Bridge Rectifier Help

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Skyone
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Bridge Rectifier Help

Post by Skyone » Mon Jul 24, 2006 8:35 pm

I'm new to working with AC circuits and I'm looking for some help with rectifiers.

I have this GBU8M rectifier. I need it to convert AC to DC (like any bridge rectifier does). I need it to take in 120V from the wall and convert it into DC.

My question is, if I'm using the GBU8M, and feed 120V AC into it, will I get 120V DC out of it? Or will there be a large tolerance range?

Also, once I have my ~120V DC, I need to be able to work with the voltage. Can anyone suggest a good way to get ~120V DC down to 10V-20V DC?

Thanks
Sky

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Post by marshallh » Mon Jul 24, 2006 9:53 pm

Transformers only work with AC. So, you need a step-down transformer to bring down the 120v to a low AC voltage. Then, you run it through your bridge rectifier, and then your 7805/whatever. Don't forget filter caps!
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Post by superdeformed » Mon Jul 24, 2006 10:16 pm

Someone correct me if I'm wrong, but wouldn't rectifying 120VAC (off the mains) get you around 170VDC minus the voltage drop from the diodes? (I've read that the rectified voltage is based off the peak value, not RMS, don't really know a whole lot about AC though)

Anyways, as marshallh said you'll want to use a transformer to drop the voltage first. It's easier and safer to deal with (less components at high voltage) than trying to regulate down to 10-20V from >120VDC.

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Post by gannon » Mon Jul 24, 2006 10:29 pm

IIRC you need large decoupling capacitors to get the max boost from ac->dc conversion

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Post by Skyone » Mon Jul 24, 2006 10:34 pm

I think I'll end up taking 120v AC down to 17v AC. Then I'll feed that 17v into a rectifier along with a 1000uF Electrolytic capacitor. I should get ~20v DC after the capacitor, and I'll feed that through a switching regulator to get down to 12v DC. Thanks for the help guys.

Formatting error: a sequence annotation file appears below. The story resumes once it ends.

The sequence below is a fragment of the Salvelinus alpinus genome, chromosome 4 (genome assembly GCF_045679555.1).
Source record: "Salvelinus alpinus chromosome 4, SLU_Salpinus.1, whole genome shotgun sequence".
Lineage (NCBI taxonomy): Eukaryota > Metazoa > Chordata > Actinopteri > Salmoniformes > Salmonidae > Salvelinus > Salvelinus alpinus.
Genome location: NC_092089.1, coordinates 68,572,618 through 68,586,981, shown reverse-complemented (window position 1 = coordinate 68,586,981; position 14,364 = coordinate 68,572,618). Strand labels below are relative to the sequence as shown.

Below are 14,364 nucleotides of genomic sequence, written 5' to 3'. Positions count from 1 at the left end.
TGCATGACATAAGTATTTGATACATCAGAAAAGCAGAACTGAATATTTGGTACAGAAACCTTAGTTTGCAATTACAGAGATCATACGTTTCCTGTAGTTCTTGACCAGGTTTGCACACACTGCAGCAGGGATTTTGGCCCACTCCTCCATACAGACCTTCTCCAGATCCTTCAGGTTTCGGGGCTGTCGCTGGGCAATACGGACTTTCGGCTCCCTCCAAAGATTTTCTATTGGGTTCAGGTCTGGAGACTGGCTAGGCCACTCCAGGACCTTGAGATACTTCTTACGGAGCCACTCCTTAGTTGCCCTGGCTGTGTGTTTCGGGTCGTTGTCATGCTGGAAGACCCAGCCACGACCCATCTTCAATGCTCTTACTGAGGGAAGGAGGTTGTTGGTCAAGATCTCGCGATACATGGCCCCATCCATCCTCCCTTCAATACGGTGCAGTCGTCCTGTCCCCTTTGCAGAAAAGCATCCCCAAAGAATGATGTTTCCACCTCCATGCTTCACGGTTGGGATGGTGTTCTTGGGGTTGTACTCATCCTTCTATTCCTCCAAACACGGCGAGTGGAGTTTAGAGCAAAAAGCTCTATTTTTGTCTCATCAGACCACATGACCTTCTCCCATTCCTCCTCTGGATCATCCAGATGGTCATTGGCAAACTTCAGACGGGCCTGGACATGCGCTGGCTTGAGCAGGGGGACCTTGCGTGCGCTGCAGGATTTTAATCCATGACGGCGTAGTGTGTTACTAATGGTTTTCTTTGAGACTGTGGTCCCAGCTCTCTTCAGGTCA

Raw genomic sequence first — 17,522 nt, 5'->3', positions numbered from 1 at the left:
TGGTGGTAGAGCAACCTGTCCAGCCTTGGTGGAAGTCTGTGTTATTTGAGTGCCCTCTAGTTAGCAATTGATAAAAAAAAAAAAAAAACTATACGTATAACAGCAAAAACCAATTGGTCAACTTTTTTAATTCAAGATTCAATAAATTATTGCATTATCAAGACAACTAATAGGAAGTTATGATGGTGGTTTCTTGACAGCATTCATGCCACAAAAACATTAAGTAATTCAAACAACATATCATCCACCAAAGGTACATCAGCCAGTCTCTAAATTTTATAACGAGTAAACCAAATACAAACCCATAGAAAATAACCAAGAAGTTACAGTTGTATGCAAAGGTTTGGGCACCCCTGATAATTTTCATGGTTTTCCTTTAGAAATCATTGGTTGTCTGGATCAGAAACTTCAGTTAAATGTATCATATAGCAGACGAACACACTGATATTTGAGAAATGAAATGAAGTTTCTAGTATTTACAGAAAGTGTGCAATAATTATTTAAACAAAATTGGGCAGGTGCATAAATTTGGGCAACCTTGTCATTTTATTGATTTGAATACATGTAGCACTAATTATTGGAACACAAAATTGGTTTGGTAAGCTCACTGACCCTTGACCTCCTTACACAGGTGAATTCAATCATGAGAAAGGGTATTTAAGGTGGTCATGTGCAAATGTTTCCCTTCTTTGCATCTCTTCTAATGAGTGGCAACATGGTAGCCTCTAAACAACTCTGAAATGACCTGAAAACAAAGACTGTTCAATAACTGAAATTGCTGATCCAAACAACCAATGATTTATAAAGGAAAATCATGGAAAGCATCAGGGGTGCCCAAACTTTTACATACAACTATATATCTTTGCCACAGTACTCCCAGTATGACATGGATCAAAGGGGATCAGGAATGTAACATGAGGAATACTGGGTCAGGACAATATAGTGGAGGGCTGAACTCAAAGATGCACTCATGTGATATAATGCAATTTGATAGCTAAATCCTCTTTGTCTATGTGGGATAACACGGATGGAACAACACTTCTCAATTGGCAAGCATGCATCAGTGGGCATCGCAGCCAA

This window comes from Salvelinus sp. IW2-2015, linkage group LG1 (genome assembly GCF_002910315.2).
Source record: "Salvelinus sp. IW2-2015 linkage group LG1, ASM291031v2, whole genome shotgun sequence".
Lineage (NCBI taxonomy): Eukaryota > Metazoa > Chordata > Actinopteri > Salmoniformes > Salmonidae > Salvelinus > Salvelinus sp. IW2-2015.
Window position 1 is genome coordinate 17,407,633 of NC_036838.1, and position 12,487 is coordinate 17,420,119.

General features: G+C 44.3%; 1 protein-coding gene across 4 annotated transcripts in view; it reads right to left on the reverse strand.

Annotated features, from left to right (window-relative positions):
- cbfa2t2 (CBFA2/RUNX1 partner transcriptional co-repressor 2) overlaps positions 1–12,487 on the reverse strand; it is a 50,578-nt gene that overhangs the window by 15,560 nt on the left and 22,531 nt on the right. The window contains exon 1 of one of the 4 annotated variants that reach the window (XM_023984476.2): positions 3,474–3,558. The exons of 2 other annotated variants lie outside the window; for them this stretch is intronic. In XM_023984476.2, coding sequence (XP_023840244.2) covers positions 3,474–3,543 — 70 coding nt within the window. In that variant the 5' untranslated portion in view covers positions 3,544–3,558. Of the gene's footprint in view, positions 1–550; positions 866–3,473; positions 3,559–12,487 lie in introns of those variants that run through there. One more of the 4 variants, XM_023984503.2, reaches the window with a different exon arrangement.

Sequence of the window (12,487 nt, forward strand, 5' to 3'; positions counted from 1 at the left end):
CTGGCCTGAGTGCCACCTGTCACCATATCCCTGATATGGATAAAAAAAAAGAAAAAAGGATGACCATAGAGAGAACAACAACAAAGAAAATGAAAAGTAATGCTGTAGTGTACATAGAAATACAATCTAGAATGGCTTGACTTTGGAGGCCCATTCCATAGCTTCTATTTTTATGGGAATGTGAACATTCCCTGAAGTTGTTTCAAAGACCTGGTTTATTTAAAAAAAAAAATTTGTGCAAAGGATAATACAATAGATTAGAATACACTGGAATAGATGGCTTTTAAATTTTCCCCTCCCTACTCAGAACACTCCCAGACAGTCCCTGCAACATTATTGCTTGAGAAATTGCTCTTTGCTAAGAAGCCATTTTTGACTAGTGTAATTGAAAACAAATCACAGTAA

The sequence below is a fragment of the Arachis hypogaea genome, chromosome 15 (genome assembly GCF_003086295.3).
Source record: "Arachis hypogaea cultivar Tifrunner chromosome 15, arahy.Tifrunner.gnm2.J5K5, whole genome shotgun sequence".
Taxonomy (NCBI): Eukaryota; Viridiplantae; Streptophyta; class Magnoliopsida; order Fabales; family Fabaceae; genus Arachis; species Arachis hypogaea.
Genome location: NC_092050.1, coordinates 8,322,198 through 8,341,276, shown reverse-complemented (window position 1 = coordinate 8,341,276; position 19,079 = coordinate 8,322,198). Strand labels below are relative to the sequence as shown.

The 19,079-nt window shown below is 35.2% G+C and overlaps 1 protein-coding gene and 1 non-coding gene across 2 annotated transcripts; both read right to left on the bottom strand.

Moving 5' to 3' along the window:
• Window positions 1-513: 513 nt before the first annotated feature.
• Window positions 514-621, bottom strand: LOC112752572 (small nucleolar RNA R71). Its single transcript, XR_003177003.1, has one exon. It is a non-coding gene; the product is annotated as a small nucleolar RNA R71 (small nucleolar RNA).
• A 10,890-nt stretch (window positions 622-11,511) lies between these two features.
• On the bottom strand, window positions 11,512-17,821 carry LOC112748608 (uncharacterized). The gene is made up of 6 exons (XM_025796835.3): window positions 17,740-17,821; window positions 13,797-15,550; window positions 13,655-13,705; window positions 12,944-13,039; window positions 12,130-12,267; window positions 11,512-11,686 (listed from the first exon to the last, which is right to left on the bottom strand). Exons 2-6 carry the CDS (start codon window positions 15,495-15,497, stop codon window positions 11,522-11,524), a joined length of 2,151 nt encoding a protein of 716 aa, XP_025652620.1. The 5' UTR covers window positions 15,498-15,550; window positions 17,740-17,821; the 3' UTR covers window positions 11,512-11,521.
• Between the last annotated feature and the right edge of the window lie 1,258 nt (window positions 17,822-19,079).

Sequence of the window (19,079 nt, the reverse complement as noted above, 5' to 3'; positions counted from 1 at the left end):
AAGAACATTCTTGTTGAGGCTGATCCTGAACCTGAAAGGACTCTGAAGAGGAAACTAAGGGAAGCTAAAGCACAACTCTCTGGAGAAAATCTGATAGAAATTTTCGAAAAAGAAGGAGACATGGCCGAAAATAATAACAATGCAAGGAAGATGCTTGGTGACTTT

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Post by timmeh87 » Tue Jul 25, 2006 7:11 am

yes, the AC voltage is stated in RMS (root-mean-square). so the peak voltage is ~1.4 times the RMS votlage.

however, when you smooth it out with the filter caps, the peaks fill in the valleys so to speak, and you end up with roughly the RMS voltage anyways.

sky, the switching regulator step seems pointless, why dont you just step it down to 12 in the first place
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Post by Skyone » Tue Jul 25, 2006 12:49 pm

timmeh87 wrote:yes, the AC voltage is stated in RMS (root-mean-square). so the peak voltage is ~1.4 times the RMS votlage.

however, when you smooth it out with the filter caps, the peaks fill in the valleys so to speak, and you end up with roughly the RMS voltage anyways.

sky, the switching regulator step seems pointless, why dont you just step it down to 12 in the first place
So should I do from 120AC to ~8.6AC then feed it through a rectifier? I was just using the switching regulator to get exactly 12v, because after going through a transformer, rectifier stage and capacitor, you can never be too exact.

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Post by timmeh87 » Tue Jul 25, 2006 4:45 pm

nono. the way its set up is that you dont need to ever do any weird calculations. the ac voltage value (RMS) is its "equivalent dc voltage" so to speak. just treat it like normal.

and true. but then a 7812 makes more sense (To me). less expensive, smaller, less complicated. no noise problems.
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Post by Skyone » Tue Jul 25, 2006 6:58 pm

A 7812's max current draw is what, 1A-1.5A? I need a good 2.5A regulator. I can settle for linear however.

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Post by gannon » Tue Jul 25, 2006 7:03 pm

ATC1084 is a 5A adj. lin. regulator IIRC

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Post by Skyone » Tue Jul 25, 2006 7:17 pm

gannon wrote:ATC1084 is a 5A adj. lin. regulator IIRC
Digikey?

EDIT: Not digikey...

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Post by gannon » Tue Jul 25, 2006 7:31 pm

jameco #299743

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